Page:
On May 24, President Trump signed into law S. 2155 – the Economic Growth, Regulatory Relief, and Consumer Protection Act. Stated simply, this is a big deal. Passing anything at the federal level is no easy feat. The credit and congratulations is MHI’s, in particular, Dr. Leslie Gooch who is MHI’s Executive Vice President for Government Affairs and Chief Lobbyist and her lobby team.
MHI’s relentless efforts to advance our federal legislative goals took many forms before finding a successful vehicle in S. 2155. Prior to attaching the language to S. 2155, MHI was able to secure the language to several other legislative vehicles, and even passed the language out of the House as a stand-alone bill. The numerous previous efforts advanced the cause, but were never able to cross the goal line. But S. 2155 did.
What does S. 2155 do?
The quick answer is that it now excludes MH retailers and employees of retailers, i.e. salespersons, from tripping into being considered a “mortgage loan originator” if they sell a home and in that process take a loan application, or assist a consumer in obtaining or applying to obtain a loan, so long as they do not receive any additional compensation in excess of what they would have received in a comparable cash transaction. Or, stated another way, a retailer does not need to fear that they will accidentally say something wrong trying to answer a consumer’s questions about the availability or the process of acquiring financing.
If the same as a, “comparable cash transaction,” language sounds familiar, it is probably because that is similar to the language in Texas’ law providing the bright line exception to the SAFE Act. This language is also found, and was used by TMHA in 2009 to amend Texas’s SAFE Act, in the federal Truth in Lending Act in the definition of a finance charge. “The finance charge does not include charges of a type payable in a comparable cash transaction.”
Since Dodd-Frank became law, retailers had to exercise extreme caution when trying to help customers who naturally had questions about how they could get a loan to buy a house. The concern was that a retailer would accidentally say something that would cause them to cross the line into being considered a mortgage loan originator. These unduly burdensome limits left both retailers and their customers frustrated with the home buying process because customers could not receive answers to their questions.
Under the new law, retailers still cannot directly negotiate loan terms such as rates and fees, but they have been given new freedoms that will allow retailers to help consumers as they try to understand the financing process.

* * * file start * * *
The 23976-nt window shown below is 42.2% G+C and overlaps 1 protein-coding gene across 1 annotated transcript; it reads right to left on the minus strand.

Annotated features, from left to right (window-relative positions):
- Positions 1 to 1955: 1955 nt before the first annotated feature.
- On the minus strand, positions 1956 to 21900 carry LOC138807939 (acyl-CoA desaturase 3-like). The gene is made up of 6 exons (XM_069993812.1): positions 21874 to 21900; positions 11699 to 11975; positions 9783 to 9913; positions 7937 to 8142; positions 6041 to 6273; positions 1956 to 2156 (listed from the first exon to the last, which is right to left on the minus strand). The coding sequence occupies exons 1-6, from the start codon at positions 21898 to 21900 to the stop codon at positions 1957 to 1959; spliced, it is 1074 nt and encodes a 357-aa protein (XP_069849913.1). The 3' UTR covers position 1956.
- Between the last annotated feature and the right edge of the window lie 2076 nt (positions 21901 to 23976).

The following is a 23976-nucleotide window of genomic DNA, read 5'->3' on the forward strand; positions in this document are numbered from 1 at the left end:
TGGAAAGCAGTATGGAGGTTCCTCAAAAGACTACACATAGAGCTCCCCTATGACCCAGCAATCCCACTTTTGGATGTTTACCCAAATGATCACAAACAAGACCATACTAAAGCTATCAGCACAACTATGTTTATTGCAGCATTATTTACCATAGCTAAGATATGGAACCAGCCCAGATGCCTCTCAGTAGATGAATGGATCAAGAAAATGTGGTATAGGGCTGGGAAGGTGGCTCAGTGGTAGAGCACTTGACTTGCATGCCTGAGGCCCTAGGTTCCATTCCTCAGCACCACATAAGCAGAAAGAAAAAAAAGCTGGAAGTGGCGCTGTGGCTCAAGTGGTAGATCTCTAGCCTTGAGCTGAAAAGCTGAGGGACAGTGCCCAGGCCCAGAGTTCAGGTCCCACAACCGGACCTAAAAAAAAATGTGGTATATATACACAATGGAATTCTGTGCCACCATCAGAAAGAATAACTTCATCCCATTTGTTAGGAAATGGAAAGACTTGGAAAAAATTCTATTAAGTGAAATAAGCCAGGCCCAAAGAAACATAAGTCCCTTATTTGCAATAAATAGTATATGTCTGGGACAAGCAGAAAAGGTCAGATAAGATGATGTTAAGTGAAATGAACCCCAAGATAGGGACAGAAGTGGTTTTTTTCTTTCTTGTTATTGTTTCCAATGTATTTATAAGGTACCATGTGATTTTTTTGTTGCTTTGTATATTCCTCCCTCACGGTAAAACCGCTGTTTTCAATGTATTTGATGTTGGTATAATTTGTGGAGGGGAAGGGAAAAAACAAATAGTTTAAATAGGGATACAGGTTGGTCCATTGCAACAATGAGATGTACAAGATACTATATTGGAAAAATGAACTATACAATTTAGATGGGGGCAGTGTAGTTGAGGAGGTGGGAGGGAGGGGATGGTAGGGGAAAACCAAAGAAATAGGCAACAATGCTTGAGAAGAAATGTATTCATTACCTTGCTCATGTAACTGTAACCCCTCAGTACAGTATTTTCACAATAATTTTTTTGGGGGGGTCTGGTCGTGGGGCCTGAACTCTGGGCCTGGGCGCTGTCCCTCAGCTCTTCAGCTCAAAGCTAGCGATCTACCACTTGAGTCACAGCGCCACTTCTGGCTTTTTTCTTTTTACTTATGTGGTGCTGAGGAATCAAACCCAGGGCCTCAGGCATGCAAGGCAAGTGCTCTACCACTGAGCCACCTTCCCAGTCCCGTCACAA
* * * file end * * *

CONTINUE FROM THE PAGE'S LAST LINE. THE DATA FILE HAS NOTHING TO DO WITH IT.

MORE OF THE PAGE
The language from Section 107
(C) does not include any person who is—
- not otherwise described in subparagraph (A) or (B) and who performs purely administrative or clerical tasks on behalf of a person who is described in any such subparagraph; or
- a retailer of manufactured or modular homes or an employee of the retailer if the retailer or employee, as applicable—
- does not receive compensation or gain for engaging in activities described in subparagraph (A) that is in excess of any compensation or gain received in a comparable cash transaction;
- discloses to the consumer—
- in writing any corporate affiliation with any creditor; and
- if the retailer has a corporate affiliation with any creditor, at least 1 unaffiliated creditor; and
- does not directly negotiate with the consumer or lender on loan terms (including rates, fees, and other costs).
There is a new affiliated relationship disclosure requirement added with the new law. Any retailer with an affiliated finance company needs to be aware of the new disclosure requirement and comply accordingly.
Other Ancillary MH Benefits in S. 2155
Several of the sections in the 73-page bill provide relief to smaller community banks and credit unions. Some of these changes could provide the flexibility needed so that more community banks consider participating in the MH lending space.
Specifically, the bill grants “qualified mortgage” status to loans originated and held in portfolio for banks and credit unions with assets under $10 billion. Interest only, negative amortizing loans and prepayment penalties are excluded from the new QM provisions for smaller banks. But the new law gives new latitude and allows smaller banks to develop their own loan underwriting process with fewer constraints.
The new law also waives the appraisal requirement for real estate loans under $400,000 in rural areas when an appraisal is deemed unfeasible.
There is also a new HMDA reporting exception for smaller banks who originate fewer than 500 mortgage loans per year.
The new provisions in S. 2155 both directly and indirectly help the manufactured housing industry. The legislation provides critical relief and flexibility so that the industry can better serve our customers, and opens new pathways to obtain financing for our homes.